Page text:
Twitter is facing serious scrutiny in the United States over revelations that Russian state-linked trolls exploited its platform in an attempt to sow discord in American politics, and it’s making attempts to be more transparent about promoted tweets. But in India, the company’s fastest-growing market, politicians and their supporters have discovered an effective way to spread propaganda without paying Twitter a dime: hijacking the trending column with targeted hashtag campaigns.

A BuzzFeed News analysis found that at least 10 political hashtags that appeared in the top 10 in Twitter’s trends column in India during the last two months were the result of organized campaigns that gave people tweet templates and urged them to post duplicate tweets to promote the hashtags. More than 50% of the tweets containing these 10 trending hashtags had duplicates, and many seemed to be copy-pasted from these tweet templates. There were nearly two dozen other political hashtags that trended in this timeframe — but their popularity doesn’t seem to have been the result of orchestrated campaigns.

Spamming Twitter with duplicate tweets is a violation of Twitter’s rules, which say users aren’t permitted to “post multiple updates to a trending or popular topic with an intent to subvert or manipulate the topic to drive traffic or attention to unrelated accounts, products, services, or initiatives.” A Twitter spokesperson told BuzzFeed News, “Any use of automation to game Trending Topics is in violation of the Twitter Rules, and we have had measures in place to address this since the spring of 2014.” Still, that isn’t stopping these campaigns that make political propaganda trend on the platform in India.

India’s politicians take the social network seriously, and, just like their counterparts in larger markets like the US and the UK, they use it as their bullhorn for everything from official announcements to taking potshots at rivals. India’s Prime Minister Narendra Modi, who has 36.5 million followers, is the world’s second-most followed political leader, trailing only Donald Trump.

Getting political propaganda to trend on Twitter is an effective way to influence the public. “Twitter is where Indian politics now happens, and where opinions are formed, and where the agenda is set,” said Pratik Sinha, founder of Alt News, a leading website that busts Indian fake news and hoaxes. “Twitter is where the most important people in India’s politics and media are.”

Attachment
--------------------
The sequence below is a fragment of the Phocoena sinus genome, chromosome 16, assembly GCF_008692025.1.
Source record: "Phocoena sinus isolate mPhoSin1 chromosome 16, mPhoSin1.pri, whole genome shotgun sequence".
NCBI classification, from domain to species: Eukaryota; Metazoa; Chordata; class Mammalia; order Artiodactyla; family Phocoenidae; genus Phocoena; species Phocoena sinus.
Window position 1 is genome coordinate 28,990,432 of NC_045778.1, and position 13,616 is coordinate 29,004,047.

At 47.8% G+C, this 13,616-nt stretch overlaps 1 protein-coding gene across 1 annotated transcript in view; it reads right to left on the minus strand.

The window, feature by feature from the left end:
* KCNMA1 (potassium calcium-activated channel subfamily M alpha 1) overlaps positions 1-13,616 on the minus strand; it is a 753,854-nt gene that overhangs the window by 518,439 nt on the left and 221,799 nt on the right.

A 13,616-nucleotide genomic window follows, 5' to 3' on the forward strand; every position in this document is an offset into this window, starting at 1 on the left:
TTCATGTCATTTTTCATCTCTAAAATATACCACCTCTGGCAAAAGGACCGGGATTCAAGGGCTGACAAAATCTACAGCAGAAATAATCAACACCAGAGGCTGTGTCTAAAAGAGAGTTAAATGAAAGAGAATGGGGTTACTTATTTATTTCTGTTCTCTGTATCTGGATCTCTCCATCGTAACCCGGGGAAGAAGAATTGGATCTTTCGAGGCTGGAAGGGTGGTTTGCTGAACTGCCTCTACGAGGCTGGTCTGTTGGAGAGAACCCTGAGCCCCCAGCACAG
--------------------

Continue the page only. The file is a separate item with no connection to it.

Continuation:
These political hashtag campaigns now trend so frequently on Twitter in India that websites like Sinha’s Alt News and Twitter accounts like @trollabhakt have taken it upon themselves to track the phenomenon. @trollabhakt, an anonymous user who described himself to BuzzFeed News as a techie “who is disgusted by all these fake trends, and who doesn’t support [n]or is a member of any political party,” uses a custom Python script to collect tweets from Twitter’s API. He then collates tweets participating in organized hashtag campaigns in Google spreadsheets, which he links to on his Twitter account. BuzzFeed News used some of @trollabhakt’s data in its analysis on hashtags like #ModiTransformsIndia that glorified India’s prime minister, #BJPMoneyLaunderingDay, used by BJP critics to lash out against demonetization, and #LiesAgainstShah, which circulated after a publication alleged that a company owned by the son of a prominent politician had received undue benefits from the government.

Getting a political hashtag to trend on Twitter has implications beyond the social network. At the end of August, for instance, an orchestrated campaign made the hashtag #DemonetisationSuccess the No. 1 trend on Twitter in India for over 10 hours. India’s central bank had announced only a day earlier that demonetization — Narendra Modi’s abrupt decision to ban 86% of the country’s currency bills and swap them out for new ones, ostentatiously to weed out illegal cash hoarders — had effectively failed in its objective


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